Commission wrestles with revenue-neutral budget cap
Updated: Jul 22
MOUND CITY – During talks about how to lower the county budget on Monday, July 11, County Clerk David Lamb told the Linn County Commissioners that aiming for revenue neutral every year is not sustainable, especially with prices continuing to rise.
Lamb presented a budget to the commissioners that required a 43.449 mill levy, which was actually a decrease from last year’s 47.848 mill levy.
Lamb said that the revenue mill levy that the state figured the county needed to reach was 42.581. This levy was adjusted already considering what it would take for the county to make the same amount of money as 2022 with the new increased valuations.
A mill is $1 of tax for every $1,000 of assessed property valuation. For residential property, Kansas has a statewide assessment percentage of 11.5 percent. So a house with an appraised market value of $100,000 would have a tax assessment value of $11,500. If the tax rate on that residence is one mill, the tax levied would be $11.50.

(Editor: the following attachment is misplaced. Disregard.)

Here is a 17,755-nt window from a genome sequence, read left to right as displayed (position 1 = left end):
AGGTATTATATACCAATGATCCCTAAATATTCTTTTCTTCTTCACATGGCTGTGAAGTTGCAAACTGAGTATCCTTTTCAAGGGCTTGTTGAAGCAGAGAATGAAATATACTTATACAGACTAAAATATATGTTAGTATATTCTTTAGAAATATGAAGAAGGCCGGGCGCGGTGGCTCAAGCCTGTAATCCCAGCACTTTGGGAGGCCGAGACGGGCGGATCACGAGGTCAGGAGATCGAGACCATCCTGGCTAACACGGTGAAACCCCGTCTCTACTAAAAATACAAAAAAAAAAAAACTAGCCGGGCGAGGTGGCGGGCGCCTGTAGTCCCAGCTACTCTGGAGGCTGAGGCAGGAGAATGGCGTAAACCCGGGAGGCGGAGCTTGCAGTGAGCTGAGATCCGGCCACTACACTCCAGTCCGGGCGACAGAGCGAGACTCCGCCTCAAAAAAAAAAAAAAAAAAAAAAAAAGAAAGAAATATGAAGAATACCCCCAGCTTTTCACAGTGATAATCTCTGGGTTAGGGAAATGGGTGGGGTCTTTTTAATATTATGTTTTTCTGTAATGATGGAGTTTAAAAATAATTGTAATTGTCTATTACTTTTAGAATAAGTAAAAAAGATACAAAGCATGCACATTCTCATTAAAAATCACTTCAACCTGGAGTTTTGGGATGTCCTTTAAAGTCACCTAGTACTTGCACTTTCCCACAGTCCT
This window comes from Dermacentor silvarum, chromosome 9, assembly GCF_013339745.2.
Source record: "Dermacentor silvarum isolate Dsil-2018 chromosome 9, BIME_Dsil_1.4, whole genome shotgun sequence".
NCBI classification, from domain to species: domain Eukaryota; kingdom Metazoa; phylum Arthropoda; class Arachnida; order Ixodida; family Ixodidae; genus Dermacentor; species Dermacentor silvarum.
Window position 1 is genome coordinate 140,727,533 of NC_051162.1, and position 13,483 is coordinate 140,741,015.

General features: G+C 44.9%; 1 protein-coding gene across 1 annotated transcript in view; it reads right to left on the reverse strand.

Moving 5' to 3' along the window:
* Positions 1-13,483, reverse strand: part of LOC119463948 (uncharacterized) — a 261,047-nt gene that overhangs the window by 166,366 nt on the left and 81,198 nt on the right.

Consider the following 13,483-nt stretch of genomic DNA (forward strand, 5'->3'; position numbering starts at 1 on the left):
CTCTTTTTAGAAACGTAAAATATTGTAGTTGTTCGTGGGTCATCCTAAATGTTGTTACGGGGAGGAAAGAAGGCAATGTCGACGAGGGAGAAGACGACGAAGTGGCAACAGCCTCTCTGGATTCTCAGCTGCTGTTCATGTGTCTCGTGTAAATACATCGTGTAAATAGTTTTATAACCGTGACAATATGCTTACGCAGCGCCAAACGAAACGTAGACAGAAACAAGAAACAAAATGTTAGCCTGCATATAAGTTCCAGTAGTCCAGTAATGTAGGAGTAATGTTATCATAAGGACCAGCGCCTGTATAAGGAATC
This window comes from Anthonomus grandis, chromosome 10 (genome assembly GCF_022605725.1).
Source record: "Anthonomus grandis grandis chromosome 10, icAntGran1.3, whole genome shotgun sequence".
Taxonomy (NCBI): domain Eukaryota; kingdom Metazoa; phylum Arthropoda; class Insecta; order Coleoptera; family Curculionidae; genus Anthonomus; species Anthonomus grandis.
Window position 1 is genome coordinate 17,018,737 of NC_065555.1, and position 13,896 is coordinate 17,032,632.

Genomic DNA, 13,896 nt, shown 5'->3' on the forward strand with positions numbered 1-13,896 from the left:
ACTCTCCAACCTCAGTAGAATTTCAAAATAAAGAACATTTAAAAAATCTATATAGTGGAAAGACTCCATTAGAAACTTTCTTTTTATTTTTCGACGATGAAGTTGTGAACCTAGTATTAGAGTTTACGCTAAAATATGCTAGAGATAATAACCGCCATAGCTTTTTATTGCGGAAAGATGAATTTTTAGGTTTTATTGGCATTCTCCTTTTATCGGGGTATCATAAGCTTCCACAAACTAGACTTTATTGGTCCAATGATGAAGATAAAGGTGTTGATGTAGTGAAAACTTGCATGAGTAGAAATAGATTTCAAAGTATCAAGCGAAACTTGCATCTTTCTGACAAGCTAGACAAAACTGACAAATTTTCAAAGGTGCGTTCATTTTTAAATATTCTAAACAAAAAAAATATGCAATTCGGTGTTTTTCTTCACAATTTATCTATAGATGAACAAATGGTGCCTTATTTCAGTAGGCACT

Lamb told the commissioners that the increase in the budget would be $615,000 including the 5 percent cost-of-living increases. The $300,000 American Rescue Plan Act (ARPA) funds have already been put in to cover the increased insurance costs.
Commission Chair Jim Johnson asked if the $72,000 revenue from the school districts covering school resource officers had been added as revenue. Lamb said that it had not and added that to the budget, leaving $543,000 that the county would have to cut to meet revenue neutral.
Commissioner Rick James asked why it was not as much of a struggle to reach revenue neutral last year.
Lamb pointed out that the revenue neutral mill levy had been lowered and prices and number of employees had gone up. The employee benefits went up $618,000 because the health insurance rates had increased, and also because more employees were hired which added to the employee benefits cost.
“Truthfully to me, this would be a year to go over if you are going to,” said Lamb. “The costs have risen on everything we are doing, fuel goes up, it drives every other cost up.